Teaching in rural and remote outback Aboriginal communities in Australia can be personally and professionally rewarding. Let us share with you some of the advantages of teaching in outback Australia.
Leaving your home town to teach in a remote outback First Nations community is BIG!
You are leaving your friends, family, all your supports… and your comfort zone. But it’s outside our comfort zone is where we grow!
Your personal and professional network is about to explode with friends, colleagues and connections from all over the continent… and maybe even the world. New cultures, new languages, new ways of being. You will see the world through different eyes, through different stories, through different people.
First Nations colleagues, service providers, new role models and inspirations, new friends that feel like family- forged in fire, maybe even the love of your life.
Relationships are everything to succeed in remote teaching.
Remote teaching is a huge adventure.
You have the opportunity to have a base and do day trips, weekends away and a launching pad for longer adventures in your region and beyond.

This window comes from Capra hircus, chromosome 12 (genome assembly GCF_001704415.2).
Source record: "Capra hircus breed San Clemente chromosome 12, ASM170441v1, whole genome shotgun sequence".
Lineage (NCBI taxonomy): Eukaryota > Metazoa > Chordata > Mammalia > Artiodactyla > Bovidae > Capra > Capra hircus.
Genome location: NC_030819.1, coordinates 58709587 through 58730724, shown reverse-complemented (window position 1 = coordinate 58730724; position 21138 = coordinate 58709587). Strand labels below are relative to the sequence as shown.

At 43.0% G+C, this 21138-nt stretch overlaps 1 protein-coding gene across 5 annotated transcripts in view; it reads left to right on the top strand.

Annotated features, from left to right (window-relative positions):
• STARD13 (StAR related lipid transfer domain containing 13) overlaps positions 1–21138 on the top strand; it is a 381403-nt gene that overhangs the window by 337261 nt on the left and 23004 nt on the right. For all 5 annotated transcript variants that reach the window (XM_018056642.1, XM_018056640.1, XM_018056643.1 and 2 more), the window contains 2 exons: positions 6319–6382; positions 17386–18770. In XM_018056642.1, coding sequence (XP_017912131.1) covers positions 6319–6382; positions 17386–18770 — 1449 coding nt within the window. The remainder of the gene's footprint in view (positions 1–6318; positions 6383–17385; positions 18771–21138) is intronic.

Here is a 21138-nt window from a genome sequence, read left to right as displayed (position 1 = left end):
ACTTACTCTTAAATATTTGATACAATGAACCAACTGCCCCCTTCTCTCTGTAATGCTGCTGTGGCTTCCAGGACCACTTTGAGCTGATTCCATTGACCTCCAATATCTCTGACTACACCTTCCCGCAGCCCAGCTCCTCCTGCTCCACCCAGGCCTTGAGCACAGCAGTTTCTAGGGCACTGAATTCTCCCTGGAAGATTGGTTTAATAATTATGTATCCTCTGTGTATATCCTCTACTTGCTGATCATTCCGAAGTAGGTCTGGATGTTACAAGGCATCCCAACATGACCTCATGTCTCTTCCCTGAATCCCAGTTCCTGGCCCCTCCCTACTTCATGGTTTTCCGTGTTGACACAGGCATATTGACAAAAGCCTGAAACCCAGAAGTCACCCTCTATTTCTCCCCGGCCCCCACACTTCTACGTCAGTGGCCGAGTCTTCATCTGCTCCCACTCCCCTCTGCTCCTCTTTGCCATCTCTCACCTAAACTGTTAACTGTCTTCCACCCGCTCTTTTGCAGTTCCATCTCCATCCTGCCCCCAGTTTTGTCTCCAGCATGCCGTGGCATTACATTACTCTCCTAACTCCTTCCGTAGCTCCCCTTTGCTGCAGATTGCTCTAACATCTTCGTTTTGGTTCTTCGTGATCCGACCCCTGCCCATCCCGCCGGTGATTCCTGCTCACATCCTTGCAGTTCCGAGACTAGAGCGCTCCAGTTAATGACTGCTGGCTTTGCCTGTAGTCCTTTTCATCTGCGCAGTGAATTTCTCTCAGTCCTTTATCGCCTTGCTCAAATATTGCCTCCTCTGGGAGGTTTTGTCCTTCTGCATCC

You may see things that very few non-Indigenous people ever have. You may have the opportunity to experience Indigenous culture first hand. You may walk in the footsteps that First Nations Australians have for over 60,000 years.
Your career will have a huge boost working in a remote community.
You may have career advancement opportunities such as standing in as an acting role, taking on leadership opportunities, teaching out of area in a different passion, running special programs, setting up new initiatives.
You will have new professional development opportunities, experience unique teaching opportunities and need to learn quickly about how to create engaging lessons.
Remote teaching is not for everyone- and that is okay.
For some people it will be the isolation, the lack of access to services, some enjoy a larger school, others will struggle with high needs students or trauma behaviours. You might have a young family, elderly or sick parents.
We all can play a role in promoting, supporting and being an ally for First Nations education and culture in our own contexts.
Interested in finding out more about remote teaching? Follow us on Facebook, Instagram and join our Facebook group Teachers in Remote Communities (Past, Present, Future).
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